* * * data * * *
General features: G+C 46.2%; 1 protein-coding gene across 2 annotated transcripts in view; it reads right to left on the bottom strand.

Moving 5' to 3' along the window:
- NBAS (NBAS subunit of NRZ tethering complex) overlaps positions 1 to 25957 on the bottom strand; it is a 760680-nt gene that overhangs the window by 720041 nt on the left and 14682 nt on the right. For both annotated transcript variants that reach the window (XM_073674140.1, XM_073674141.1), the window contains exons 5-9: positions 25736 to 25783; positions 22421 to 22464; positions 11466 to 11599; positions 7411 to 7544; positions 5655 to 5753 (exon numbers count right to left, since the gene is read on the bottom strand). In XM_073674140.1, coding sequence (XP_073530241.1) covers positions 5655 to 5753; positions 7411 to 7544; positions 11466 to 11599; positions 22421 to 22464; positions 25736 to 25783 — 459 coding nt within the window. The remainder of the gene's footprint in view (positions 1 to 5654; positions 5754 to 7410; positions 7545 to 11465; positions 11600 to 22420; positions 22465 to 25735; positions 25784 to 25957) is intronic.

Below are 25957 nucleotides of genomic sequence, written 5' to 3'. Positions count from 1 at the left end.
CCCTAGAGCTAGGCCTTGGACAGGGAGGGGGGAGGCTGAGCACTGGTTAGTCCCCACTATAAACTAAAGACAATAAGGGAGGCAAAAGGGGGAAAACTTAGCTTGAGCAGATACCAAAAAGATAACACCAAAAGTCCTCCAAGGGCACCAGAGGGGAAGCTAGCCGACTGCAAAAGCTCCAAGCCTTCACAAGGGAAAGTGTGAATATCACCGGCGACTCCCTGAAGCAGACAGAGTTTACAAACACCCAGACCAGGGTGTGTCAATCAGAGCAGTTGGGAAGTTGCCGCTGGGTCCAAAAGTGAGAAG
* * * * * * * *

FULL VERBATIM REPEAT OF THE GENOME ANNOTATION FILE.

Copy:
General features: G+C 46.2%; 1 protein-coding gene across 2 annotated transcripts in view; it reads right to left on the bottom strand.

Moving 5' to 3' along the window:
- NBAS (NBAS subunit of NRZ tethering complex) overlaps positions 1 to 25957 on the bottom strand; it is a 760680-nt gene that overhangs the window by 720041 nt on the left and 14682 nt on the right. For both annotated transcript variants that reach the window (XM_073674140.1, XM_073674141.1), the window contains exons 5-9: positions 25736 to 25783; positions 22421 to 22464; positions 11466 to 11599; positions 7411 to 7544; positions 5655 to 5753 (exon numbers count right to left, since the gene is read on the bottom strand). In XM_073674140.1, coding sequence (XP_073530241.1) covers positions 5655 to 5753; positions 7411 to 7544; positions 11466 to 11599; positions 22421 to 22464; positions 25736 to 25783 — 459 coding nt within the window. The remainder of the gene's footprint in view (positions 1 to 5654; positions 5754 to 7410; positions 7545 to 11465; positions 11600 to 22420; positions 22465 to 25735; positions 25784 to 25957) is intronic.

Below are 25957 nucleotides of genomic sequence, written 5' to 3'. Positions count from 1 at the left end.
CCCTAGAGCTAGGCCTTGGACAGGGAGGGGGGAGGCTGAGCACTGGTTAGTCCCCACTATAAACTAAAGACAATAAGGGAGGCAAAAGGGGGAAAACTTAGCTTGAGCAGATACCAAAAAGATAACACCAAAAGTCCTCCAAGGGCACCAGAGGGGAAGCTAGCCGACTGCAAAAGCTCCAAGCCTTCACAAGGGAAAGTGTGAATATCACCGGCGACTCCCTGAAGCAGACAGAGTTTACAAACACCCAGACCAGGGTGTGTCAATCAGAGCAGTTGGGAAGTTGCCGCTGGGTCCAAAAGTGAGAAG